Thirteen Eritrean Christians have been released from prison after being falsely imprisoned for 10 years, according to The Voice of the Martyrs Christian ministry, which said the prisoners included seven women and six men who were released as part of a campaign it initiated.
The Christians were released about two weeks ago after VOM called on Christians to pray for the release of two Eritrean church leaders and provided information to help Christians contact the Eritrean Embassy on behalf of imprisoned Christians, the ministry said in a statement shared with The Christian Post.
After the ministry launched the campaign on July 22, more than 10,000 people responded, and just six days later, VOM received word from its ministry partners in Eritrea about the release of the 13 believers.
Nettleton, who met with and interviewed Christians in Eritrea in 2004, expressed gratitude for the 10,000 people who responded to the ministry’s email and encouraged believers to continue praying.
The imprisoned pastors who were the focus of the letter writing campaign, Pastor Haile Nayzgi and Kiflu Gebremeskel, have also not been released, VOM clarified.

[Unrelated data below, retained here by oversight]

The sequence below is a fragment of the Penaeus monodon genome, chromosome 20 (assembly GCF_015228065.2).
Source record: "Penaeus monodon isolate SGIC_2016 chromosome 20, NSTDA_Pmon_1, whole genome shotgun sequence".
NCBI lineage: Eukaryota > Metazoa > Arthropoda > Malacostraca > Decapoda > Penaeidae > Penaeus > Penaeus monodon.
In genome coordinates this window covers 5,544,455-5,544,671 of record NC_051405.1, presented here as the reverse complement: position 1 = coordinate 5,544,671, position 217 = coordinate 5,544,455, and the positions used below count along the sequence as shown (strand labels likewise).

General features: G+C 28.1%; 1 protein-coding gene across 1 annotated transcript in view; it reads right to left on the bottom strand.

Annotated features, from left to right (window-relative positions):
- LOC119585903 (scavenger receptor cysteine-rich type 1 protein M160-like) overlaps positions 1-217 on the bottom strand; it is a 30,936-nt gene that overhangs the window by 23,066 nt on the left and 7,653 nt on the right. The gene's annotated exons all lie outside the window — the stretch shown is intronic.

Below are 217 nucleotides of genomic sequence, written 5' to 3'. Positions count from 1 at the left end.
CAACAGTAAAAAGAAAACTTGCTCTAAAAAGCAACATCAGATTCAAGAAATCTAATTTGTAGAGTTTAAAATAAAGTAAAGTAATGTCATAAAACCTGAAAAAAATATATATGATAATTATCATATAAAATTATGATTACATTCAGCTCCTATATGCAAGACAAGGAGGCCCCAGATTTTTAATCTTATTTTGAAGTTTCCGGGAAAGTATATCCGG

Eritrea is classified as a “restricted nation” due to the government’s ongoing persecution of Christians, according to the ministry’s 2023 Global Prayer Guide.
All churches outside the Orthodox, Catholic, and Lutheran denominations were ordered to close by the government in 2002.
Last October, Bishop Fikremariam Hagos, the first bishop of the Catholic Eparchy of Segheneity, Fr. Abraham Habtom Gebremariam from the Capuchin Society in Teseney town, and Fr. Mihretab Stefanos of St. Michael’s Church in Segheneity were arrested, possibly because the Catholic leaders had called for justice and reconciliation in Eritrea.
Eritrea’s persecuted Christians often disappear without a trace, and prison conditions are among the harshest in the world. Inmates are kept in shipping containers, and believers are often tortured.
Eritrea’s President Isaias Afewerki, a member of the Eritrean Orthodox Church in Asmara, belongs to one of the only three Christian denominations allowed to function in the country. Afewerki, 75, the leader of the ruling People’s Front for Democracy and Justice Party, has a reputation for being a ruthless autocrat.
His policy of restrictions is driven more by fear that religion will mobilize people as a political force than religion itself.
The global watchdog organization Open Doors USA previously reported that there are possibly more than 1,000 Christians imprisoned in Eritrea, with none formally charged.